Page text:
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In ‘The End of Animal Farming,’ Jacy Reese lays out a meat-free future thanks to science and tech

In ‘The End of Animal Farming,’ Jacy Reese lays out a meat-free future thanks to science and tech
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Burgers at a Portland restaurant made with plant-based patties from Impossible Foods. (GeekWire Photo / Tom Krazit)

This week, millions of Americans will gather around their turkeys, enjoy some sausage-filled stuffing, and pies filled with butter for Thanksgiving. It’s almost impossible to imagine a world without consuming animals or their byproducts, but it’s not only more than possible. It could be delicious.

If you’re already groaning, “not another vegan diatribe,” think again. The End of Animal Farming: How Scientists, Entrepreneurs, and Activists Are Building an Animal-Free Food System goes straight to the science of why we need to think collectively on a global scale about improving our inefficient, polluting, and yes, inhumane, food systems that depend on animals.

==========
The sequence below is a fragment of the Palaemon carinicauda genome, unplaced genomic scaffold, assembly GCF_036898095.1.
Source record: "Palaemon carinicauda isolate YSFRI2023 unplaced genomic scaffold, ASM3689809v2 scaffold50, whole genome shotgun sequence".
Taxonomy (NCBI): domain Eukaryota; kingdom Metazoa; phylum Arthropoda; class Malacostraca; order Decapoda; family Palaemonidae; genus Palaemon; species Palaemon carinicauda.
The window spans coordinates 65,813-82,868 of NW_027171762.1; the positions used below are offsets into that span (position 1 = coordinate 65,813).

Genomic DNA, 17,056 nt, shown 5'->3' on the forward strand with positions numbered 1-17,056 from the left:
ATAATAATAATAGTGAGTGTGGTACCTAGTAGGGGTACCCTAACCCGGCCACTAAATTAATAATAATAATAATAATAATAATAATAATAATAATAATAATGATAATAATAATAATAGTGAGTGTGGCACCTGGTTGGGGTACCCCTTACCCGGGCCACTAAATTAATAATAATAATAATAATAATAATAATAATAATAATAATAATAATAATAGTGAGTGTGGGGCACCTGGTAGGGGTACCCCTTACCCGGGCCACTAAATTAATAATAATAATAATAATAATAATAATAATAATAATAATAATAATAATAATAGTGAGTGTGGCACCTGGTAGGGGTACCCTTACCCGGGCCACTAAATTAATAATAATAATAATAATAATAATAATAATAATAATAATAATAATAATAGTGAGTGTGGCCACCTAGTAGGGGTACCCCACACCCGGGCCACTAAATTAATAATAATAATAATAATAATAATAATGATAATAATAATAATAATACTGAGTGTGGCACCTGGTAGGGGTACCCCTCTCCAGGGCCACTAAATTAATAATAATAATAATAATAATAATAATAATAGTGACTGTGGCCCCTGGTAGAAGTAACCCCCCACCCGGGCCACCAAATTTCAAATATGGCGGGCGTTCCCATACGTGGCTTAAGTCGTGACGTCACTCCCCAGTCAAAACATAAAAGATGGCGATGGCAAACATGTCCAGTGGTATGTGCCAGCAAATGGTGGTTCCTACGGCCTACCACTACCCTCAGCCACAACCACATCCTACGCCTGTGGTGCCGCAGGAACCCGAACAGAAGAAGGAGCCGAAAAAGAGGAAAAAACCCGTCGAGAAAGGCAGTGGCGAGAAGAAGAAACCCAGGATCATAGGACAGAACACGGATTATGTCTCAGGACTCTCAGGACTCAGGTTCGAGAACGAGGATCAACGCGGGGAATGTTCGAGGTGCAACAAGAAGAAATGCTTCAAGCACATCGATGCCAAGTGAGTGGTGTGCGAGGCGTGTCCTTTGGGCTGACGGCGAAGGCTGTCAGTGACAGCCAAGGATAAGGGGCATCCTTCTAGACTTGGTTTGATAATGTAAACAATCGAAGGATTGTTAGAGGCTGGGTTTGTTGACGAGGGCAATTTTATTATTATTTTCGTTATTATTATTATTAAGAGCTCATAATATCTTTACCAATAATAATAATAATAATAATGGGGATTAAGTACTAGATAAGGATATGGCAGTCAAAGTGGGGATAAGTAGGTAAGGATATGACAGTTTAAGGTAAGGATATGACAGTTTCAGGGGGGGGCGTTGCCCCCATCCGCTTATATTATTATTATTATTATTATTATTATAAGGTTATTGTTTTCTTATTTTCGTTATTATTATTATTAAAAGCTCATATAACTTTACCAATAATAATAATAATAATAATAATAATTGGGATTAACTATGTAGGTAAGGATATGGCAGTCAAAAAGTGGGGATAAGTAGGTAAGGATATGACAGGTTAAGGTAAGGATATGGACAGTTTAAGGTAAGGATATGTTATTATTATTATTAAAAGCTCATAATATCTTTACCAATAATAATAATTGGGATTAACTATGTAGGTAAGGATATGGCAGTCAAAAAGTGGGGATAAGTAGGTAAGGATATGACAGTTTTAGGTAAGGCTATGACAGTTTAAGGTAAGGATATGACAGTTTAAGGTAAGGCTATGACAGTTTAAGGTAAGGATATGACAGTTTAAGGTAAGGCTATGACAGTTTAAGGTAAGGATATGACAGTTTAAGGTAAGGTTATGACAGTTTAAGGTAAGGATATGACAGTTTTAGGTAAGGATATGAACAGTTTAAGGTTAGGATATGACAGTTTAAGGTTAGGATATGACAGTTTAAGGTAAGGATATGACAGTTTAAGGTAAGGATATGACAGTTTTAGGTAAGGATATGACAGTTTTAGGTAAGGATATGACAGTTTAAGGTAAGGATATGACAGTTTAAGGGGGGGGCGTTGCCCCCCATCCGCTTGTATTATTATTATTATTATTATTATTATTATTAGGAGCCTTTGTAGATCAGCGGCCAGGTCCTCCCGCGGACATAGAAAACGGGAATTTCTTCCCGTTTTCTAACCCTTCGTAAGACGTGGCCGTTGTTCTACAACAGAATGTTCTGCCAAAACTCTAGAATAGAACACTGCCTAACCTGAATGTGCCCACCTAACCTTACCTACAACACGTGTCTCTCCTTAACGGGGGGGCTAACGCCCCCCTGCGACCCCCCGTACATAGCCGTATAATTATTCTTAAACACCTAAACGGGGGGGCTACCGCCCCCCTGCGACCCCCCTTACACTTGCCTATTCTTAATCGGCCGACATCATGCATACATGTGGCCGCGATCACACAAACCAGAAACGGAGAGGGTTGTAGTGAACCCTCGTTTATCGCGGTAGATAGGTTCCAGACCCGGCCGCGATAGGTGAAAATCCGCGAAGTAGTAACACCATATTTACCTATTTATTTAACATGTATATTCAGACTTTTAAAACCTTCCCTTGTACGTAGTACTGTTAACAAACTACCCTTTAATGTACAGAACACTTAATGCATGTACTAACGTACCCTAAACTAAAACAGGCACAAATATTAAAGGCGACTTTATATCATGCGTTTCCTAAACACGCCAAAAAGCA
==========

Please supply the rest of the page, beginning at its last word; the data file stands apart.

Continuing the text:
While veganism has long been seen as a lifestyle choice — and a monastic one at that — that deprives us of our delicious hamburgers and ice cream, the science going into developing new food sources will not only make veganism an attractive option, it will be one that makes better sense for everyone.

Jacy Reese is the research director and cofounder of the Sentience Institute, a non-profit think tank that researches effective strategies for expanding our moral circle. He’s also a vegan who grew up in the meat-loving culture of rural Texas. He writes that our current food systems based on animals are inefficient at best, as the amount of calories that go into making a unit of animal protein is incredibly wasteful. Furthermore, what we can even farm with animals is far from adequate to feed our growing global population. If we are to survive and thrive, we must pivot to a system less dependent on animals.